Join in the conversation using #WorkRight and follow @Go_Home_Healthy for campaign updates. More information on the campaign can be found here:

17 09, 2017

Company fined after worker fatally crushed by fork lift truck

September 17th, 2017|Health and Safety|Comments Off on Company fined after worker fatally crushed by fork lift truck

Lincolnshire based firm Vacu-Lug Traction Tyres Limited has been fined after a worker died when the fork lift truck he was driving overturned at the company base in Grantham.

Lincoln Crown Court heard the worker was transporting tyres on 30 July 2014 when the fork lift ran over a loose tyre in the road. He was crushed between the fork lift truck and the ground and later died from his injuries. He was not wearing a seat belt.

An investigation by the Health and Safety Executive (HSE) found there was no company policy in place instructing workers to wear seatbelts when operating fork lift trucks. The investigation also found if the tyres had been stored securely this would have prevented them rolling onto the roadway and would have reduced the risk of the fork lift truck overturning.

Vacu-Lug Traction Tyres Limited of Hill Foot, Grantham, Lincolnshire pleaded guilty to breaching section 2(1) of the Health and Safety at Work Act 1974 and has been fined £300,000 and ordered to pay costs of £25,000.

Speaking after the hearing HSE Principal inspector David Butter said: “This tragic incident could have easily been prevented if the company had enforced and monitored the wearing of seat belts for fork lift truck drivers”.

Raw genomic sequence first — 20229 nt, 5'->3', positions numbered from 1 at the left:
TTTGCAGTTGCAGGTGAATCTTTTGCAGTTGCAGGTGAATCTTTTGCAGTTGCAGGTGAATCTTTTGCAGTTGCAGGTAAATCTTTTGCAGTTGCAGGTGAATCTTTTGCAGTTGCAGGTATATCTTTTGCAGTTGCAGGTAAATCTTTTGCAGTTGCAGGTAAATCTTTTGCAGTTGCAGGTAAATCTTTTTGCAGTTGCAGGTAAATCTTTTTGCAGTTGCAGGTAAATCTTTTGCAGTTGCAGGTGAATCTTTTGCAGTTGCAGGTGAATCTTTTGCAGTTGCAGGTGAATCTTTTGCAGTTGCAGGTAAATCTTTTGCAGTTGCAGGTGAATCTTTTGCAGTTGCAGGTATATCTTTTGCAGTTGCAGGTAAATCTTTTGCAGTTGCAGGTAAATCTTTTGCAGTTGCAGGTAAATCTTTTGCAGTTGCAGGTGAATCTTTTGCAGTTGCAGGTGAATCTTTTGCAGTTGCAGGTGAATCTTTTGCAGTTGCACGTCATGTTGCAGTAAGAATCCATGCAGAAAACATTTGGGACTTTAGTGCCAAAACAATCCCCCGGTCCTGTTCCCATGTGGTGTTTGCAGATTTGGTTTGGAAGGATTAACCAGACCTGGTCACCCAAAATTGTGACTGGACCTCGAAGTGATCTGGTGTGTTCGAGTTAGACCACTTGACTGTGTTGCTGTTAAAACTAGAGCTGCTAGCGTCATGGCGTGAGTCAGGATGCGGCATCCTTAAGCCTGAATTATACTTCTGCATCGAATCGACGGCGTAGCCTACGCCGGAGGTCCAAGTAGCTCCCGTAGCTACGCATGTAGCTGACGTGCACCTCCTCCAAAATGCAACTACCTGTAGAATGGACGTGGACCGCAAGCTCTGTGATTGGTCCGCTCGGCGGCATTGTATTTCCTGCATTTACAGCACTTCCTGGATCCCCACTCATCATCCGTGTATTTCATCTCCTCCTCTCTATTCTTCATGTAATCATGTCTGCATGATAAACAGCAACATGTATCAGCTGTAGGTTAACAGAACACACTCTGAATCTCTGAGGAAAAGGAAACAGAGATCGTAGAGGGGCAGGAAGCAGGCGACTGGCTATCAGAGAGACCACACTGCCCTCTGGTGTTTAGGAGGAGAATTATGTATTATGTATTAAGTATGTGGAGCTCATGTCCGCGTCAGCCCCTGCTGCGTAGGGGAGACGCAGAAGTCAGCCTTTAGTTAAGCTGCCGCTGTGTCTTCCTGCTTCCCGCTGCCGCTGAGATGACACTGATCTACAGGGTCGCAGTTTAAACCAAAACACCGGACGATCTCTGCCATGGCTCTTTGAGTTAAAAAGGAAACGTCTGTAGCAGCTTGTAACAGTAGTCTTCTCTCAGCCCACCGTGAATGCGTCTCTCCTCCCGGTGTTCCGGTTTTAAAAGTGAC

4 09, 2017

Engineering firm fined after health and safety failings

September 4th, 2017|Health and Safety|Comments Off on Engineering firm fined after health and safety failings

An engineering company has been fined after a 29-year-old worker was diagnosed with hand-arm vibration syndrome (HAVS) – a condition causing tingling, pins and needles, numbness and pain in the affected person’s hands.

Greater Manchester Magistrates’ Court heard how the employee, who was working in the trimming department at Taylor Engineering and Plastics Limited, was exposed to vibration from tools used to sand components. Health surveillance implemented at the company in 2014 showed that the employee had developed HAVS through exposure to vibration while working at the company.